Martin Rafferty to chair group vetting Smurfit offers


The senior independent director of the Jefferson Smurfit Group, Mr Martin Rafferty, is expected to be appointed chairman of the sub-committee charged with examining any offers for the company that may emerge from the approach from the Chicago-based private investment house Madison Dearborn and the Smurfit family.

The Smurfit board met on Monday night to consider the approach and to appoint a board sub-committee that would independently examine any offer. It is thought that an announcement on the board sub-committee may come as early as today and that Mr Rafferty will be its chairman. The sub-committee has the responsibility to vet any offer and decide whether or not to recommend it to Smurfit's 16,500 shareholders.

No members of the Smurfit family or senior executives of the group such as chief executive Mr Gary McGann will be on the committee, because they would have an obvious conflict of interest. If a bid does emerge from Madison Dearborn, Dr Michael Smurfit, his brothers Alan and Dermot, son Tony and the chief executive, Mr McGann, are expected to be part of a substantial management element of a heavily leveraged buyout.

The 69-year-old Mr Rafferty is a member of the Smurfit remuneration committee where he would have been involved in deciding on Dr Michael Smurfit's heavily-criticised multi-million euro remuneration package. He is also a member of the Smurfit audit committee which oversees the internal financial management of the group.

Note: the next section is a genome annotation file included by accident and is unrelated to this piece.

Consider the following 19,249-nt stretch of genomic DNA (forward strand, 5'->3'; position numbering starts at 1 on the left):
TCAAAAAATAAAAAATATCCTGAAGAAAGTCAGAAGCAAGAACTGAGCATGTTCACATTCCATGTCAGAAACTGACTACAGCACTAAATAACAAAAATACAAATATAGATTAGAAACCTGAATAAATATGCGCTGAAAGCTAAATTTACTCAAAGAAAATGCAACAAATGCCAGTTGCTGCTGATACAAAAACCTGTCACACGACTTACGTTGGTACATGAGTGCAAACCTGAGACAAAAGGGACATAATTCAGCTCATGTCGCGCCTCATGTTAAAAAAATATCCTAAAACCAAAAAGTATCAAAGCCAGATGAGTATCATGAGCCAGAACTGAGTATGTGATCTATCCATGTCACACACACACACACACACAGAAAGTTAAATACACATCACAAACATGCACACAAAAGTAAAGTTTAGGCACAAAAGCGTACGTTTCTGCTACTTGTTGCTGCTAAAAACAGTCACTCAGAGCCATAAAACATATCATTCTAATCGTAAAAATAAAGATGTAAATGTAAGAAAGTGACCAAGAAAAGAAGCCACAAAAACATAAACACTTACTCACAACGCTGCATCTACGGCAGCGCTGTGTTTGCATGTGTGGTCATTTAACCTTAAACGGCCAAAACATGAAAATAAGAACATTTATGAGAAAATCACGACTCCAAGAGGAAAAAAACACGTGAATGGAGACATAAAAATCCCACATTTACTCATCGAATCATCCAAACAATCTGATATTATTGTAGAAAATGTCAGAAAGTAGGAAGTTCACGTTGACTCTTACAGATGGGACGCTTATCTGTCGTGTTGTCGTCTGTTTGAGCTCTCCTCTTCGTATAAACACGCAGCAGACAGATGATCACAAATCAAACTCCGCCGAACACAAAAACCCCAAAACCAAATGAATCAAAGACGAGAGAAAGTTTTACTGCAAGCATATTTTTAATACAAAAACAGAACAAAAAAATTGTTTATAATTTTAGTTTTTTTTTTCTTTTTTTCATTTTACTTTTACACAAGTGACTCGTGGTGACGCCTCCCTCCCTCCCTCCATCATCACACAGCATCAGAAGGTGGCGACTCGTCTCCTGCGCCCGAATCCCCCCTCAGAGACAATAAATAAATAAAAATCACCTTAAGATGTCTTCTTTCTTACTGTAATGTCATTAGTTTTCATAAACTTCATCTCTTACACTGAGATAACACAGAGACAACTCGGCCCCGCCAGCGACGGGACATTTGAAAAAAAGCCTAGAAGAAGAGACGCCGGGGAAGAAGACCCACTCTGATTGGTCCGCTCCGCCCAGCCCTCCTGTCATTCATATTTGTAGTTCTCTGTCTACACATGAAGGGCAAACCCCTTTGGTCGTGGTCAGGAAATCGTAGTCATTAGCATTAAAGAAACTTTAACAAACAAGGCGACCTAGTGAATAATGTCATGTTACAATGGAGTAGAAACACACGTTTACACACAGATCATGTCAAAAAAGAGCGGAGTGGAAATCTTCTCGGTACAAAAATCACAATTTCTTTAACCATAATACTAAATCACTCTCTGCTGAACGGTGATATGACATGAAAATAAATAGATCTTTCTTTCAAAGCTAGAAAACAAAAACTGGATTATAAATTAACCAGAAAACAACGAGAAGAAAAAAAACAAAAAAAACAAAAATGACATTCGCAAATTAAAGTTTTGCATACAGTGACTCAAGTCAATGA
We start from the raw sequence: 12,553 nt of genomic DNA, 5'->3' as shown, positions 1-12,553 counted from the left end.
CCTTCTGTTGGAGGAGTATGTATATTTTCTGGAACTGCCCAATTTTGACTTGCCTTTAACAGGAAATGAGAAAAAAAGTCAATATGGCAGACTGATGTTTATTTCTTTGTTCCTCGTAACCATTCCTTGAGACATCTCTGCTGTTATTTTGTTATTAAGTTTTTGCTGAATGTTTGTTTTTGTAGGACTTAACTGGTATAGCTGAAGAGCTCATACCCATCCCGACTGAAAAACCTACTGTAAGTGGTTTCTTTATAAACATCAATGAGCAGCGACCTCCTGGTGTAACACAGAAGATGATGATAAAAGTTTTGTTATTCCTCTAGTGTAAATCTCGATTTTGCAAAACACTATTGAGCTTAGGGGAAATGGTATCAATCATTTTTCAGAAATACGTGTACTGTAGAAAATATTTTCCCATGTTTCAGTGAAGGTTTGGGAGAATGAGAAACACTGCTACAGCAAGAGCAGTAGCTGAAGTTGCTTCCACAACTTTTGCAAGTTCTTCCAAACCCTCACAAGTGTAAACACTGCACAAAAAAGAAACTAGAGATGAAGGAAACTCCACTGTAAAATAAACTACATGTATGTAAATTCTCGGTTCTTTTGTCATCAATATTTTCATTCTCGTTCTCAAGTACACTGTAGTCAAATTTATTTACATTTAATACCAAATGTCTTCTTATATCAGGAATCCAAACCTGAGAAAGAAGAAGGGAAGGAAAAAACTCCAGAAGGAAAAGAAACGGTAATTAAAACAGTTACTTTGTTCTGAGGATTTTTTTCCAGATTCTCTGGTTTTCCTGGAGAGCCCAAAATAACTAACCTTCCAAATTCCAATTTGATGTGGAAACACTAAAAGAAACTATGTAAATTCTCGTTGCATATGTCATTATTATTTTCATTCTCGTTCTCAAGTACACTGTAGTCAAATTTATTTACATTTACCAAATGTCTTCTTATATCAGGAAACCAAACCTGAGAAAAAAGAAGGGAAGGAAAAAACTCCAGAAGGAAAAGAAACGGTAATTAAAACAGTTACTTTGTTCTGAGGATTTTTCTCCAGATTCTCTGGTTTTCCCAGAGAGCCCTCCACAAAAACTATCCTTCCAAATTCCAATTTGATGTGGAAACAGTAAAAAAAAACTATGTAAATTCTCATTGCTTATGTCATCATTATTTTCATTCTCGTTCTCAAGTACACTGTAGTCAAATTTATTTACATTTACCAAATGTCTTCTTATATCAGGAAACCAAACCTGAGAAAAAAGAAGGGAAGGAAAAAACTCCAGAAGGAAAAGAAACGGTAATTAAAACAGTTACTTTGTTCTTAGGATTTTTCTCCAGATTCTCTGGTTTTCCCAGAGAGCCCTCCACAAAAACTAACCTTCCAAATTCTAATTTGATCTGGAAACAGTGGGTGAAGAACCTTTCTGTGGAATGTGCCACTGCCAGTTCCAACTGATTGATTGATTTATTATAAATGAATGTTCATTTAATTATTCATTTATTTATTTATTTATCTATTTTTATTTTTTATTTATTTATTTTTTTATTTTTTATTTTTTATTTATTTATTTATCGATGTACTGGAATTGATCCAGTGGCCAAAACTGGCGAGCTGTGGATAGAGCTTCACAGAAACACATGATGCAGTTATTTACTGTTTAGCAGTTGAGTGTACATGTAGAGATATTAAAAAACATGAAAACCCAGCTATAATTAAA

Mr Rafferty is a former managing director of Allied Irish Investment Bank, the former investment banking arm of AIB. Since his retirement from AIIB, Mr Rafferty has taken on a number of non-executive directorships. As well as being a non-executive director of Smurfit, he is chairman of the pharmaceutical distribution group United Drug and building materials group Readymix. He is also chairman of Ulster Bank, the Irish arm of Royal Bank of Scotland and Allianz-Irish Life Holdings whose main asset is Church & General Insurance.

Mr Rafferty has 23,959 Smurfit shares - currently worth €76,000 and he received director's fees of €54,000 last year. Given the importance of the approach from Madison Dearborn, it is thought that the sub-committee will include other "heavyweight" directors such as Smurfit's former chief operations officer Mr Howard Kilroy and former Eircom chairman Mr Ray MacSharry.

But nothing of substance is expected from the Madison Dearborn approach for some time, and it is likely to be at least four weeks before any offer emerges, if one emerges at all.

Meanwhile, Smurfit shares continued to trade actively on the Dublin and London markets although volumes were well down on the huge levels of last week. The shares traded in a narrow range between €3.18 and €3.22 before closing two cents lower on €3.19.

One of the biggest traders in Smurfit shares last week was AIB Investment Managers which has disclosed that it bought 5.7 million Smurfit shares last Friday at prices between €3.09 and €3.20 and sold another 6.8 million shares at prices between €3.05 and €3.26. AIB now holds 19.4 million Smurfit shares or 1.75 per cent of the total.

In contrast to AIBIM's trading activities, Bank of Ireland Asset Management - Smurfit's biggest Irish institutional shareholder - has been actively adding to its stake. BIAM disclosed it bought 1.8 million shares last Friday at prices between €3.10 and €3.15 to bring its stake to 73.9 million shares or 6.8 per cent of the total.